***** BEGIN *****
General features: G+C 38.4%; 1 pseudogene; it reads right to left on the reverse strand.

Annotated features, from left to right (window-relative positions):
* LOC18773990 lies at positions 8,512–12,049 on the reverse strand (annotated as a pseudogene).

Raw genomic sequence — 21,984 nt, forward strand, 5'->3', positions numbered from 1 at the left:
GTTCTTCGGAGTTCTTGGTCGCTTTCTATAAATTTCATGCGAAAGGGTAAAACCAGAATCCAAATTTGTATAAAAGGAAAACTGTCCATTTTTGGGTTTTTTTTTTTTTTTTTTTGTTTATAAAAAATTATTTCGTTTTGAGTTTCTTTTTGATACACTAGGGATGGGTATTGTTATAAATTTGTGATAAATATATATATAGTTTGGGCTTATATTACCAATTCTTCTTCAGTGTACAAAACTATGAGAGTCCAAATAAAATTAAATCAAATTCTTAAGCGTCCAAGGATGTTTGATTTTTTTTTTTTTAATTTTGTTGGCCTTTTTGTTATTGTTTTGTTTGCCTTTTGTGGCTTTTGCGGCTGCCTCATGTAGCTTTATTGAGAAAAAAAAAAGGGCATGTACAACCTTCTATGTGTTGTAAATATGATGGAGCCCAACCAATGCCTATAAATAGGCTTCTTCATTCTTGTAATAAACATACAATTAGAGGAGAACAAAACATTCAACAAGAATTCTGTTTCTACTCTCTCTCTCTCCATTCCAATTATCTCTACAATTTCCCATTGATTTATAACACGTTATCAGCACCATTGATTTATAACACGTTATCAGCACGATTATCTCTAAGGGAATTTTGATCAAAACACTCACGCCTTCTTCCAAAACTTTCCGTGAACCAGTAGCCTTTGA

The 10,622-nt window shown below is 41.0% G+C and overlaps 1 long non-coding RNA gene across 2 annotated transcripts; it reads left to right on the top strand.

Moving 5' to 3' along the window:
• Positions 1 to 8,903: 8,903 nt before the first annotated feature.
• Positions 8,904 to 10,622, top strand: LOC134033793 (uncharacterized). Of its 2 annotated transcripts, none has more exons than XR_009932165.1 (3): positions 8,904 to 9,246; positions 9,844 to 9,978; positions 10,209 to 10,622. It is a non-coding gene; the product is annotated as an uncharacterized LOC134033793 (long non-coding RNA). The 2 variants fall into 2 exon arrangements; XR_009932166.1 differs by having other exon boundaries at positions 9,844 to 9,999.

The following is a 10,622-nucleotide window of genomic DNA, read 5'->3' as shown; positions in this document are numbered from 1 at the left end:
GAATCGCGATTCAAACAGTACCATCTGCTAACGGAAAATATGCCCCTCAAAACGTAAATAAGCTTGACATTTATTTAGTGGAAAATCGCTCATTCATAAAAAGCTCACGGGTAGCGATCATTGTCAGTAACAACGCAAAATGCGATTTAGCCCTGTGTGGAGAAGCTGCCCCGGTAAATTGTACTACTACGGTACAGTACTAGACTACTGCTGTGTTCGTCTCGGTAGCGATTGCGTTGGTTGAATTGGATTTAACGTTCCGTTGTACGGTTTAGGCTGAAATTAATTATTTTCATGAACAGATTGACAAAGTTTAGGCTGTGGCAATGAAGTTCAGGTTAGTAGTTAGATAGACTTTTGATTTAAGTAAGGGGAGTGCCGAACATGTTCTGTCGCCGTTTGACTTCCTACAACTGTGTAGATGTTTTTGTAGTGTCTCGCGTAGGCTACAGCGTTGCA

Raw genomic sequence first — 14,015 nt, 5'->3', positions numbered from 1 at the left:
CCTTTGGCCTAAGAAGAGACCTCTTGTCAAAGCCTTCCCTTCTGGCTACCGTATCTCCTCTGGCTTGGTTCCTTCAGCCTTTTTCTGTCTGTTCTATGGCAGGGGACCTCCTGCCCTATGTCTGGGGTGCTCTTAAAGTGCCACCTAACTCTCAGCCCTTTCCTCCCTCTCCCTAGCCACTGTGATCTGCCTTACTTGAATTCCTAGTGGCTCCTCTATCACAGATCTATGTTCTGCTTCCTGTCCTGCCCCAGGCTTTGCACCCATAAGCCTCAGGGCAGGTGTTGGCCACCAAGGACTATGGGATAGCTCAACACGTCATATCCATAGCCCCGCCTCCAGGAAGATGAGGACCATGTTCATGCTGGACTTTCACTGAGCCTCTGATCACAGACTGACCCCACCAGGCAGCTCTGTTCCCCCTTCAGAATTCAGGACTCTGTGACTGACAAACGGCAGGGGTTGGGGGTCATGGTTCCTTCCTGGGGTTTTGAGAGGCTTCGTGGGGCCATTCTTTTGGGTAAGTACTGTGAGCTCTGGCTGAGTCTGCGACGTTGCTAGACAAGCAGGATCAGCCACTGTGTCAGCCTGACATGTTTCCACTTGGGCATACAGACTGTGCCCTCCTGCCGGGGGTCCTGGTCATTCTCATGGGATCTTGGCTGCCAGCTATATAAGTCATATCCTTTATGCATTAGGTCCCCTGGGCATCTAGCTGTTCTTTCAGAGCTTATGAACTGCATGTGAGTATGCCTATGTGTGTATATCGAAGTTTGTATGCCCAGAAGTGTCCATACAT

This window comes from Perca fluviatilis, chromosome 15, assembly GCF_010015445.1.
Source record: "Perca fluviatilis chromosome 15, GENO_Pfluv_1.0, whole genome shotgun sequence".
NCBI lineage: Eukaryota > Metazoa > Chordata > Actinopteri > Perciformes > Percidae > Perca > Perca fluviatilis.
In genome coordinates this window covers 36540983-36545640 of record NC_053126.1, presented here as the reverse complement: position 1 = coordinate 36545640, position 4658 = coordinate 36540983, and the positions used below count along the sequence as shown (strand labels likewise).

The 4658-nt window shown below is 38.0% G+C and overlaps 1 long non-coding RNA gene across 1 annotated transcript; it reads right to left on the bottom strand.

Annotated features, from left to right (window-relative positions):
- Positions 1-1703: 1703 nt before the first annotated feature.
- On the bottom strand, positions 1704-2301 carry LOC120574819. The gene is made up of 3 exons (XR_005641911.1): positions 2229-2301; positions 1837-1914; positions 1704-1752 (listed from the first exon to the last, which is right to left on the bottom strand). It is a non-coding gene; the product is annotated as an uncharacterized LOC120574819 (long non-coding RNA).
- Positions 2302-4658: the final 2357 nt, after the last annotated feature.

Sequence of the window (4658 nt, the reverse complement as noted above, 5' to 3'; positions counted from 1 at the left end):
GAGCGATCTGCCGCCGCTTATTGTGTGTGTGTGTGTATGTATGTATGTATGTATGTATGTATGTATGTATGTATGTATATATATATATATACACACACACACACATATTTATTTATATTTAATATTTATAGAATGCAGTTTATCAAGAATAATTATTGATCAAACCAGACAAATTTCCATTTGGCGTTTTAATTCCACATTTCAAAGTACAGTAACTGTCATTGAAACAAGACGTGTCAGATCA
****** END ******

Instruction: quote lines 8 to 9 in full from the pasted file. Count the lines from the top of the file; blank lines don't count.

• Positions 1 to 8,903: 8,903 nt before the first annotated feature.
• Positions 8,904 to 10,622, top strand: LOC134033793 (uncharacterized). Of its 2 annotated transcripts, none has more exons than XR_009932165.1 (3): positions 8,904 to 9,246; positions 9,844 to 9,978; positions 10,209 to 10,622. It is a non-coding gene; the product is annotated as an uncharacterized LOC134033793 (long non-coding RNA). The 2 variants fall into 2 exon arrangements; XR_009932166.1 differs by having other exon boundaries at positions 9,844 to 9,999.